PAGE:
Mittelschmerz: Dr. Avaleen Vopicka, staff physician at the Fowler Kennedy Sport Medicine Clinic at Fanshawe College, described mittelschmerz as a middle-cycle pain due to ovulation. The pain is located on one side of the abdomen in the area of the ovaries. Mittelschmerz, on a classic cycle of four weeks, occurs around 14 days after the first day of your last period. In addition a woman may feel nausea and have light menstrual spotting. The pain usually only lasts six to eight hours, but occasionally can be 24 to 48 hours. It is rarely serious.

What is abnormal for a woman’s menstrual cycle?

Amenorrhea

The lack of a menstrual period. There are two ways to indicate amenorrhea:

1. No period by the age of 15

2. Woman and girls who haven’t had a period for 90 days or more

Some of the causes include:

• Pregnancy

• Extreme weight loss

• Stress

• Excessive exercising

• Eating disorders

• Breastfeeding

• A serious medical condition that needs to be treated

The lack of a regular menstrual cycle means there is a hormone imbalance in the body. Missing estrogen can have an impact on the body and could indicate that there are serious problems with the reproductive organs.

Vicarious Menstruation

A very rare medical condition where a woman may periodically harmlessly bleed from her mouth, ears, lungs, nose, eyes, bladder and/or skin instead of from the uterus when her normal period should be or is occurring. No concrete reason as to why this happens, just that it does. Without confi rmation from a doctor, some of the symptoms could be a sign of a serious illness and should be checked out by a doctor anyways.

Abnormal Uterine Bleeding

Vaginal bleeding that is diff erent from menstrual. Some symptoms include:

• Bleeding between periods

• Period lasts longer than eight days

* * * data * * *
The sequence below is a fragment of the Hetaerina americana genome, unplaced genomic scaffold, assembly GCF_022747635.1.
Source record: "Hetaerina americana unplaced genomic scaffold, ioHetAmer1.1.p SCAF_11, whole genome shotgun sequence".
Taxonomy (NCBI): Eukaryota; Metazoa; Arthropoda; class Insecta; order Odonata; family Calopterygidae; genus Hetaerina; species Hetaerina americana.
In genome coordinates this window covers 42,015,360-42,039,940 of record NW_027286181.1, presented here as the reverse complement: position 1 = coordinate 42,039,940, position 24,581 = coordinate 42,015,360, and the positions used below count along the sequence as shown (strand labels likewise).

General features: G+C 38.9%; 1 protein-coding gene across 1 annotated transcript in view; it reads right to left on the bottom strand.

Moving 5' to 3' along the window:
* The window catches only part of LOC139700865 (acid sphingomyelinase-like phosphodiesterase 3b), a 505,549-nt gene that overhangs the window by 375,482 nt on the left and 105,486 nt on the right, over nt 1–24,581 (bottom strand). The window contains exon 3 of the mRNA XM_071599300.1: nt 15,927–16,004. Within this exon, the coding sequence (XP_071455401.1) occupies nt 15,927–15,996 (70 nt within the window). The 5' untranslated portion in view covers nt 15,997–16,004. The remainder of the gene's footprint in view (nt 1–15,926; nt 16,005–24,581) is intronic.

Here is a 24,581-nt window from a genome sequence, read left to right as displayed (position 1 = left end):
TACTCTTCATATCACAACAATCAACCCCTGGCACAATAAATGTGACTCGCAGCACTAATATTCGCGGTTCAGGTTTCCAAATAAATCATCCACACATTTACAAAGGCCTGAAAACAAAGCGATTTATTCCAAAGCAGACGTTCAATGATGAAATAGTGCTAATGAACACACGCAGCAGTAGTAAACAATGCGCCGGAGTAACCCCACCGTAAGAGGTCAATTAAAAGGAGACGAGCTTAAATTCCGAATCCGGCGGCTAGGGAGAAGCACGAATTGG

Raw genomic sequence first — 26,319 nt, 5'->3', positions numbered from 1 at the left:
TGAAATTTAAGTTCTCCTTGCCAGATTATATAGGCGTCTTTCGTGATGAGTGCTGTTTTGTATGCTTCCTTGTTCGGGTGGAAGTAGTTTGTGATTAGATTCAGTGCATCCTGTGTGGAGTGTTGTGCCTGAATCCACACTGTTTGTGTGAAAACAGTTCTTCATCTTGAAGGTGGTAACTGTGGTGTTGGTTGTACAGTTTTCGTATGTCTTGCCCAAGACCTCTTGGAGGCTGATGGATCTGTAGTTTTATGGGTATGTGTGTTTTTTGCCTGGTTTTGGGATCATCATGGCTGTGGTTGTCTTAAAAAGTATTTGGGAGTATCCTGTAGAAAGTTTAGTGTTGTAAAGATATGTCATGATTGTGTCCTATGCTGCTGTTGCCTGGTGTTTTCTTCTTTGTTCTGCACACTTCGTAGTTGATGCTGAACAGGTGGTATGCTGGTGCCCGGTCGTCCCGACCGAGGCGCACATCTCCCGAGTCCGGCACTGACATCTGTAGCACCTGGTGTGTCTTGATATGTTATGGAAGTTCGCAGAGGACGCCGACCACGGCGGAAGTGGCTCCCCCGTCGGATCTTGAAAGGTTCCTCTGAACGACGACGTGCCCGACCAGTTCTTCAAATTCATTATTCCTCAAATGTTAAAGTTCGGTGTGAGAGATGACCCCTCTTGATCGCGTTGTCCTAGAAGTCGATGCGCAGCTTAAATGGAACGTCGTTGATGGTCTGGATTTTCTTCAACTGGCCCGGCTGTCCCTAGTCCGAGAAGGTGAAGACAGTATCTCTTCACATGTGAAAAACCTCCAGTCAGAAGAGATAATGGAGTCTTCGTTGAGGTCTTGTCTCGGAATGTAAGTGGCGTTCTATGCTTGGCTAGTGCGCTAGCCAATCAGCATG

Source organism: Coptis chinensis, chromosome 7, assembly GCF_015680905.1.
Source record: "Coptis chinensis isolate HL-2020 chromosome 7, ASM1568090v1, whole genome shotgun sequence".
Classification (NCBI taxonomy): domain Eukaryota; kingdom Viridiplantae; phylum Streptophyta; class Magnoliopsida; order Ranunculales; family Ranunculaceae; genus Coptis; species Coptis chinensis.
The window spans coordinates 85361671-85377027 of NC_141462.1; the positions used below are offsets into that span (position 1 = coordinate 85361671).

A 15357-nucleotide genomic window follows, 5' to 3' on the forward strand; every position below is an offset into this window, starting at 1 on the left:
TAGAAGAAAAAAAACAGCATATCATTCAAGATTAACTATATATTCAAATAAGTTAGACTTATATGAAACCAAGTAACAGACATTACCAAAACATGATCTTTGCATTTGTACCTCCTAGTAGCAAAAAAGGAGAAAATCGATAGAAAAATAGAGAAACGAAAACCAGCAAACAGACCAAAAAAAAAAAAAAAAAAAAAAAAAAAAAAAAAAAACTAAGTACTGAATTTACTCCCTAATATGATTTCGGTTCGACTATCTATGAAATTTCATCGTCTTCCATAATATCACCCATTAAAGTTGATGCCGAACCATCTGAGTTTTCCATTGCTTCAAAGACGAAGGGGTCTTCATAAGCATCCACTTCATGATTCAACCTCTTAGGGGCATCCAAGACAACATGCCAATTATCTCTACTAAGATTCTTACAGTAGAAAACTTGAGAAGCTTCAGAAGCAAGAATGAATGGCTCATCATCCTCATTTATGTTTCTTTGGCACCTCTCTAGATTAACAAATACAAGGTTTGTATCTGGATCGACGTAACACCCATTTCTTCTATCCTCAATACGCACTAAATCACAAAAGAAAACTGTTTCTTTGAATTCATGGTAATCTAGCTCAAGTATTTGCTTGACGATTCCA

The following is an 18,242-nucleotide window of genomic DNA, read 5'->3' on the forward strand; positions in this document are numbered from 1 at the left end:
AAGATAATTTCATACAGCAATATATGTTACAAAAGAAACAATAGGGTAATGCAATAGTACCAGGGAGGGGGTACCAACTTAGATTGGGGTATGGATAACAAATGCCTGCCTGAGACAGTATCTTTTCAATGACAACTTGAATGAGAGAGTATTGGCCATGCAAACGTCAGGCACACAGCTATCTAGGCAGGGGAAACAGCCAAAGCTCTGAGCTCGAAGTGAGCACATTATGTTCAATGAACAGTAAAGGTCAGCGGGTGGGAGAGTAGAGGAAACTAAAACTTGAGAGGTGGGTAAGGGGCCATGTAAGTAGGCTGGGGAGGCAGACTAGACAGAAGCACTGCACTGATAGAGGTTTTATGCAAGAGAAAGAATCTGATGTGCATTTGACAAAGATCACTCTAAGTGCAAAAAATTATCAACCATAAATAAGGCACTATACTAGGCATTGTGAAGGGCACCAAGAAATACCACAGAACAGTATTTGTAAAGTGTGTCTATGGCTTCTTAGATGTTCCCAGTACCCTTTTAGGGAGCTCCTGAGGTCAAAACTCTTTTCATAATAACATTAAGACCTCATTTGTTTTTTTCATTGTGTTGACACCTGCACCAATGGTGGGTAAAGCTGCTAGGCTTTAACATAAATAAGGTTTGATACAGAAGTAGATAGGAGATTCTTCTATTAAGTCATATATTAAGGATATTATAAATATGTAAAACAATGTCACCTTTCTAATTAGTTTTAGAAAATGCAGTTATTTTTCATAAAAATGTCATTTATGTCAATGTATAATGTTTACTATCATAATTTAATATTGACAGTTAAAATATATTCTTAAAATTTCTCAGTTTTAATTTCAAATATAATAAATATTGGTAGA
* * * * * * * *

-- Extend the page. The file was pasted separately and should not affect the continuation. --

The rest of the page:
• Had regular periods that suddenly turn irregular

• Bleeding heavier for more days than normal

• Spotting anytime in the menstrual cycle

• Bleeding large clots and amounts of blood that soak through a tampon or pad every one to two hours

Some of the causes may not be serious, but others could be so it is always safer to see a doctor if any of the listed symptoms occur.

Toxic shock syndrome (TSS)

A rare, but sometimes deadly disease that should be treated as soon as possible. TSS is a bacteria which can produce toxins. When the body cannot fi ght against the toxins the symptoms of TSS will appear. A woman can get TSS from a tampon. Make sure to use the right tampon for the appropriate amount of blood fl ow to decrease the risk of getting TSS. If you suddenly show the following symptoms while wearing a tampon, immediately remove it and contact a doctor.

• Sudden fever over 102 degree F

• Muscle aches

• Vomiting

• Dizziness and/or fainting

• Sore throat

• Diarrhea

• Blood shot eyes

Menstrual information resources:

• Office on Women’s Health, U.S. Department of Health and Human Services - womenshealth.gov/a-z-topics/menstruation-and-menstrual-cycle.

• The Society of Obstetricians and Gynaecologists of Canada -sexandu.ca/your-body/your-period.

• Fact Retriever, Interesting facts or the curious mind: 70 Interesting Facts on Menstruation - factretriever.com/menstruation-facts.

• Thought Catalog: 25 Little Known Facts About Your Period - thoughtcatalog.com/lorenzo-jenseniii/2015/07/25-little-known-facts-about-your-period.

• Very Well: Women’s Health Menstruation: Mittelschmerz- The Pain Between Periods - verywell.com/mittelschmerz-the-pain-between-periods-3520917